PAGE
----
Reidski came up to see me last night and I thought we would go some where 'different'. Well where we ended up was different alright.
My bible - The Good Pub Guide - doesn't extol the virtues of very many Northamptonshire pubs but this one is always in it, yet I had never been there. It is - and I can say this now having driven to it twice last night - far from the madding crowds, and getting to it was rather a challenge but find it we did. However arriving as we did at 6.15 we found it well and truly shut. A check back at the bible revealed it would not be open till 7. We were now several miles of winding, narrow gated country roads away from any other pub, but where there is a significant need for a pint...well, obviously we did find another pub, but we decided we would go back to the Kings Arms as the food recommendations sounded brilliant. Back round the winding, narrow gated country roads we went and result! The pub is now open - and quite packed in the bar. In we go. The place does that thing as happens in American Werewolf in London where our heroes enter the country pub and it goes completely quiet as all eyes fall upon the strangers at the door.
There then followed a quite remarkably difficult scene at the bar in which our attempts to order some wine ended up with me having a gin and tonic and Reidski having a pint. This incident was partly explained by the local behind the bar having difficulty understanding a Scottish accent, and partly by as we later realised, the fact that the old boy serving us was clearly a customer, and not a bar man. Not a bar man by any stretch of the imagination. All of this scene was carried out in full hearing of, as well as for the amusement of, everyone else in the pub.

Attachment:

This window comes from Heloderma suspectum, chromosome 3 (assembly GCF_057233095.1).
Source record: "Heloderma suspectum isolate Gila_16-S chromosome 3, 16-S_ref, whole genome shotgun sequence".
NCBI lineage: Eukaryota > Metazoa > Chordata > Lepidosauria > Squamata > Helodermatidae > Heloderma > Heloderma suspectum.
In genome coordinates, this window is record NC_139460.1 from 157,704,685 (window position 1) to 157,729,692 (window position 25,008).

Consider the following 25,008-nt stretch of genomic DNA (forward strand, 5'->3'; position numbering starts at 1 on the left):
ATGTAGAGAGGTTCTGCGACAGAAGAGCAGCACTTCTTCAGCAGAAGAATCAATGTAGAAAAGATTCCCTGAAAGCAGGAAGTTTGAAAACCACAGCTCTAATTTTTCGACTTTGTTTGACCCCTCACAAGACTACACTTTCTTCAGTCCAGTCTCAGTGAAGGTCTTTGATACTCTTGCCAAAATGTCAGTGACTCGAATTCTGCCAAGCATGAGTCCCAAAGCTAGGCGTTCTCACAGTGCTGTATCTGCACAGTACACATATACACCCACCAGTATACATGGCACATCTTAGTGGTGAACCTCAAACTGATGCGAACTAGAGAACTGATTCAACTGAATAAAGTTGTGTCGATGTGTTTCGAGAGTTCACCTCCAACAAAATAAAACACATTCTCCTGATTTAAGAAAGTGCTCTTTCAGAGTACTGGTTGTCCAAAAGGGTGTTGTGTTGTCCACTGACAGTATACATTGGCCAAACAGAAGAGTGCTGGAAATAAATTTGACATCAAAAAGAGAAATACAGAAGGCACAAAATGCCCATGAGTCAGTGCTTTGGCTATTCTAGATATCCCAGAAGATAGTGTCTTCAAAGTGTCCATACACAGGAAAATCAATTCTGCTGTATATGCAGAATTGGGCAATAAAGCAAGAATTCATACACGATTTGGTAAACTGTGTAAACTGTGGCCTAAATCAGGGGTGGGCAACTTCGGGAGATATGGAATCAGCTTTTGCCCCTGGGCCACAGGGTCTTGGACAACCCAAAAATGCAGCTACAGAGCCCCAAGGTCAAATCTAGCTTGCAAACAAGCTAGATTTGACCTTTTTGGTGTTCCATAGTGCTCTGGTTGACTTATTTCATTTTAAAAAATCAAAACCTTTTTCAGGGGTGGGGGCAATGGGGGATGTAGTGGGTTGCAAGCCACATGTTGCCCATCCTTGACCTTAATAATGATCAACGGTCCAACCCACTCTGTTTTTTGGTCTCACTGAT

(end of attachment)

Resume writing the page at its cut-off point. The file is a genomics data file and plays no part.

The bar itself was decorated as though we were sitting in the front room of a 19th century cottage. Chintz was us. And it would obviously have been out of place to add signs to this front room decor like 'Toilets', although it would be everso helpful if they could see fit to put such a sign up in future. I think there was one other woman in there, but it was a bit difficult to be absolutely certain about the gender of the person concerned. Anyway, much as I fought against it, it became inevitable that I was going to have to go in search of the ladies and that meant I had to make my way through a sea of men, and worse, ask them where the toilets were hidden. I would like to say that not every man in that pub knew I was going for a wee - but I can't. They were all so helpful; they all but escorted me to the door of the ladies loo. And on my way back to my seat, they parted in the manner of the Red Sea when Moses was on the job. Inconspicous I was not.
And what of the mouthwatering sounding food as highly recommended? Well, we don't exactly know. There was no one eating. There was no smells of cooking. There were no menus - although there were pamphlets about the cheese they sell over the counter. (I have never known a pub that sold cheese before but I am sure it is very good cheese.) And yes, we are both adults, and I am sure we really could have asked about eating, but we are both also very susceptible to being embarrassed in public,and neither of us had the nerve to enquire as to the availabilty or otherwise of any pub grub.
We ended up in a Chef and Brewer.
Which really just serves us right for being such wimps.
The Hamilton Hacker - Nice wee bit of sly humour from the April 1937 issue of the *Socialist Standard*.
12 hours ago